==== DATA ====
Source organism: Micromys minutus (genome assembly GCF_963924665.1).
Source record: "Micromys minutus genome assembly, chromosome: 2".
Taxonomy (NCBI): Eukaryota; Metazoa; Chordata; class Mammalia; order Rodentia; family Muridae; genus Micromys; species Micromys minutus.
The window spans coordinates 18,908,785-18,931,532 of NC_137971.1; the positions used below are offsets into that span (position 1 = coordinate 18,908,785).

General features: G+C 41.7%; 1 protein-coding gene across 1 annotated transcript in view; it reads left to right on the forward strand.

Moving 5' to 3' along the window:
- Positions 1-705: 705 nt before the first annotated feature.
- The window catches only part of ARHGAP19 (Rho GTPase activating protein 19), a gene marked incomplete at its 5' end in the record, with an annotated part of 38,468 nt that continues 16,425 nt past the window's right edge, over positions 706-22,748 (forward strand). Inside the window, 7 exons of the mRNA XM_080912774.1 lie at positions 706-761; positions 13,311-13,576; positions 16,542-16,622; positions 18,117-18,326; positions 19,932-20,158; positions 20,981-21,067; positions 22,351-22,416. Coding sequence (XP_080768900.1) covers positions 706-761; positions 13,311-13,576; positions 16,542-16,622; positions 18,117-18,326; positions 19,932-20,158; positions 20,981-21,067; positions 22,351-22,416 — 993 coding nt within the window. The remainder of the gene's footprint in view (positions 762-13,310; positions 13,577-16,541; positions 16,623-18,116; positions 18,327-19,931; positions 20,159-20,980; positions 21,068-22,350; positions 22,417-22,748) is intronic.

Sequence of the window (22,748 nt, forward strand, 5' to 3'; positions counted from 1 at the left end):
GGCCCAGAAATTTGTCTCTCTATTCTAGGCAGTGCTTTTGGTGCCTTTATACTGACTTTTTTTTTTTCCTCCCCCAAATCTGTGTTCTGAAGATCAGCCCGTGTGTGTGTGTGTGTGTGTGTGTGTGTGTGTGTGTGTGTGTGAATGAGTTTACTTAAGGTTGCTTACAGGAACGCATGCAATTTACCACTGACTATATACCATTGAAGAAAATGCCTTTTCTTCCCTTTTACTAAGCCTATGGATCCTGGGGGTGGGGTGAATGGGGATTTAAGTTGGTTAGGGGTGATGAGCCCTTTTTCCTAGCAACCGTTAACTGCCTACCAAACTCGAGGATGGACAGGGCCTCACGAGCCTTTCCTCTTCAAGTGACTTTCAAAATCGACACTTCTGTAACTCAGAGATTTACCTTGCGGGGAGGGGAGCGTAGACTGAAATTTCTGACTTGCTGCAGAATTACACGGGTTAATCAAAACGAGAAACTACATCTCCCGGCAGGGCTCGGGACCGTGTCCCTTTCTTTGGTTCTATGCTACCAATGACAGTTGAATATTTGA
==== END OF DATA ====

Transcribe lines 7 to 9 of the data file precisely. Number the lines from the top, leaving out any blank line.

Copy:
- Positions 1-705: 705 nt before the first annotated feature.
- The window catches only part of ARHGAP19 (Rho GTPase activating protein 19), a gene marked incomplete at its 5' end in the record, with an annotated part of 38,468 nt that continues 16,425 nt past the window's right edge, over positions 706-22,748 (forward strand). Inside the window, 7 exons of the mRNA XM_080912774.1 lie at positions 706-761; positions 13,311-13,576; positions 16,542-16,622; positions 18,117-18,326; positions 19,932-20,158; positions 20,981-21,067; positions 22,351-22,416. Coding sequence (XP_080768900.1) covers positions 706-761; positions 13,311-13,576; positions 16,542-16,622; positions 18,117-18,326; positions 19,932-20,158; positions 20,981-21,067; positions 22,351-22,416 — 993 coding nt within the window. The remainder of the gene's footprint in view (positions 762-13,310; positions 13,577-16,541; positions 16,623-18,116; positions 18,327-19,931; positions 20,159-20,980; positions 21,068-22,350; positions 22,417-22,748) is intronic.

Sequence of the window (22,748 nt, forward strand, 5' to 3'; positions counted from 1 at the left end):